Without stringent controls over expenditure. The cost of financing a new fund to compensate citizens who lost property in the communist era could add to spending costs. the government is to undertake a budget revision in March aimed at reducing the 2008 budget deficit by 0. Signs of a loss of investor confidence have been reflected in the depreciation of the leu and falls in stockmarket indices.7% of GDP (compared with an actual deficit of 2. There is therefore a continuing risk that a loss of market confidence will lead to a sudden capital outflow. However. This neglect has contributed to rapidly rising inflation and growing external deficits. The government has also failed to address the risks posed by lax fiscal policy. as the budget's basic planning assumptions appear unrealistic. The Commission will publish a more detailed assessment report in July 2008. the 2008 deficit is likely to exceed the revised target of 2.parliament's endorsement of a Criminal Procedure Code and a Penal Code that will have a negative impact on the efficiency of criminal investigations.3% of GDP. Partly under pressure from the National Bank of Romania (NBR.7% of GDP. and delays in drafting a national anti-corruption strategy focused on key sectors and local public administration. the central bank) and in response to negative external perceptions of fiscal policy. Under the forthcoming March budget rectification. together with a cut of several percentage points in social security contribution rates. will drive up the budget deficit. The government has already succumbed to pressure from opposition parties to increase social expenditure. wage growth in excess of productivity and the burgeoning current-account deficit.3% of GDP and could even exceed the original target of 2.4% of GDP in 2007) and increased expenditure on social programmes. and will face further pressures that will be hard to resist in view of the impending elections.4 percentage points to 2. even this reduced deficit.5% of GDP to co- Fiscal policy . The original 2008 budget law had envisaged a consolidated budget deficit equivalent to 2. competition policy and agriculture—has slowed since Romania joined the EU in January 2007. despite warnings from the IMF and the EU of the risks in continuing with current policies. the government will cut central government spending and impose greater controls over local budgets in response to warnings from the EU that the Maastricht limit of 3% of GDP could be breached. Furthermore. will generate inflationary pressures and a large current-account deficit. however. Economic policy outlook Policy trends The momentum for reform in critical areas of economic policy— including labour markets. Budget revenue projections look optimistic and the full costs of implementing the increases in pensions. if achieved. Romania is required to contribute the equivalent of just over 1% of GDP to the EU budget and about 0.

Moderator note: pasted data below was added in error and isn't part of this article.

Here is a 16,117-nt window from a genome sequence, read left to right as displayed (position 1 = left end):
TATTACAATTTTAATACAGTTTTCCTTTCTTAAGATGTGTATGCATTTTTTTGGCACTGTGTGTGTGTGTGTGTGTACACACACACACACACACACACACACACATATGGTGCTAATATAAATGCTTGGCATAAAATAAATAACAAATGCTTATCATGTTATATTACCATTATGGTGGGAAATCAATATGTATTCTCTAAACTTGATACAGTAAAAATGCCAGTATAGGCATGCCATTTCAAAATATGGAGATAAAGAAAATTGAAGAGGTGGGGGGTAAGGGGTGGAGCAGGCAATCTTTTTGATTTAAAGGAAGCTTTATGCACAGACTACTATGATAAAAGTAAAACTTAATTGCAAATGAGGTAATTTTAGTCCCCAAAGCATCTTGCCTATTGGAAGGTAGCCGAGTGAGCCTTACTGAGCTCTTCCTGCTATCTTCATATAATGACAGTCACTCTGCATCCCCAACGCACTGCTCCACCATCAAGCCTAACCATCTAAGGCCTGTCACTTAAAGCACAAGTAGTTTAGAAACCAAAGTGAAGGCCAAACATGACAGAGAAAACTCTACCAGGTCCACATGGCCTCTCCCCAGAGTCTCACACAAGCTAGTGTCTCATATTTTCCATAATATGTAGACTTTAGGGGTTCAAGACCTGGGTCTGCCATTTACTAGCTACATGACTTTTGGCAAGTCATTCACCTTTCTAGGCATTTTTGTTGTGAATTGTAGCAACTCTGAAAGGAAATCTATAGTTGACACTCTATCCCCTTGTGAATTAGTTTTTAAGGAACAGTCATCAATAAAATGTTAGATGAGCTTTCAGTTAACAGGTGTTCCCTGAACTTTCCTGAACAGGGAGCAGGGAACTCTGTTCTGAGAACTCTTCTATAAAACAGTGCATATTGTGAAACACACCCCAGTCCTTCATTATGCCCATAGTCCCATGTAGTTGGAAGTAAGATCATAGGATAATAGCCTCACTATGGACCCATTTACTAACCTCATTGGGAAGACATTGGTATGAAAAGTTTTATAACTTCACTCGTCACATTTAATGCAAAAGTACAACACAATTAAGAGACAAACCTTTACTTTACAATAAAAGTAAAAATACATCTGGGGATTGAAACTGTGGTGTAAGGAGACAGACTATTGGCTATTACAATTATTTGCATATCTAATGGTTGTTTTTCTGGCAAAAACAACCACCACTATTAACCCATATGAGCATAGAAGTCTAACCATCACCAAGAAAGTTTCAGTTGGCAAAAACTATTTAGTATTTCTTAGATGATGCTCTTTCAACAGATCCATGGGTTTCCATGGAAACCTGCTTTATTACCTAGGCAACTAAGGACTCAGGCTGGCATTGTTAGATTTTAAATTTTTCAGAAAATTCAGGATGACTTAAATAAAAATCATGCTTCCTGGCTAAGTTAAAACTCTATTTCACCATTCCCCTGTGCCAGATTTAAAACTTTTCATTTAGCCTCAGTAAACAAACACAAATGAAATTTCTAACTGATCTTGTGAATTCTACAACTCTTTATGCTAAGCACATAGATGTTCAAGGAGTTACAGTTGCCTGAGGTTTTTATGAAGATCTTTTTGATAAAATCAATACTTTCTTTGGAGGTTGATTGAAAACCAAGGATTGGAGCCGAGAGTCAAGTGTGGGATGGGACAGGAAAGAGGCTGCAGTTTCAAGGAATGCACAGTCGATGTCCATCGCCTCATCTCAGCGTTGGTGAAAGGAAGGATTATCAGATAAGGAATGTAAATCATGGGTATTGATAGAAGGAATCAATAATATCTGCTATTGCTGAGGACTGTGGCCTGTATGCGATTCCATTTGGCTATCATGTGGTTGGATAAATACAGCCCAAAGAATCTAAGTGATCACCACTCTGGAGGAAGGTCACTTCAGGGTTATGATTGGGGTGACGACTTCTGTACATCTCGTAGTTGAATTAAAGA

2 1.5% in 2009. The NBR’s February 2008 Inflation Report forecast that year-end inflation will exceed the target band by more than 1 percentage point in 2008. before falling to 3. the highest rate since May 2006.9 1. following the severe drought in 2007 and increases in world market prices for agri-food products. following the adoption of a more prudent fiscal stance by the incoming government.369 2008 3.1 1.8 1.5 2. Rising interest rates and leu depreciation will have a negative impact on the budgets of households that have a large amount of debt denominated in foreign currencies.9 2.9 2. the sharp depreciation of the leu. supported by lax budgetary and incomes policies. The NBR board has reiterated that persistent excess demand.8 3. The NBR’s latest move was made in a bid to hold back the depreciation of the currency and to counter strong inflationary pressures. The board raised its monetary policy rate by 100 basis points on February 4th.458 2009 3.1 1. including higher provisioning for foreignexchange-denominated credits extended to unhedged borrowers.0 1.9% at end-2009.1 2.7 1.0 1. The consolidated budget deficit is forecast to fall to around 2.9 3.8 1.6 2. with a band of ±1 percentage point around each target.6 1. and is expected to exceed 8% in the first quarter of 2008. but including some basic foodstuffs—has risen for six consecutive months since August 2007. Economic forecast International assumptions International assumptions summary (% unless otherwise indicated) 2006 Real GDP growth World OECD Euro area EU27 Exchange rates ¥100:US$ US$:€ 4. the first increases since the introduction of inflationtargeting in 2005.5% in 2009.256 2007 4. Interest rates have now been raised three times.8% for 2008 and 3.9%. by a total of 200 basis points. 3.6 2.2 1.funding EU projects. rapid wage growth and surging producer prices stimulated by rising energy prices.328 . to 9%.3% in January 2008. amid evidence that previous rate rises have so far failed to curb strong lending growth to households for consumer purposes. requires monetary policy to remain restrictive. CORE-2 inflation—the consumer price index (CPI) stripped of volatile and administered prices. The NBR has also adopted additional prudential rules. Monetary policy The NBR operates an inflation-targeting regime and established year-end inflation targets of 4% for 2007. since the current cycle of monetary tightening began in October 2007. reaching 5. Inflation has been driven upwards mainly by the steep rise in food prices.0 1. Year-onyear inflation surged to 7.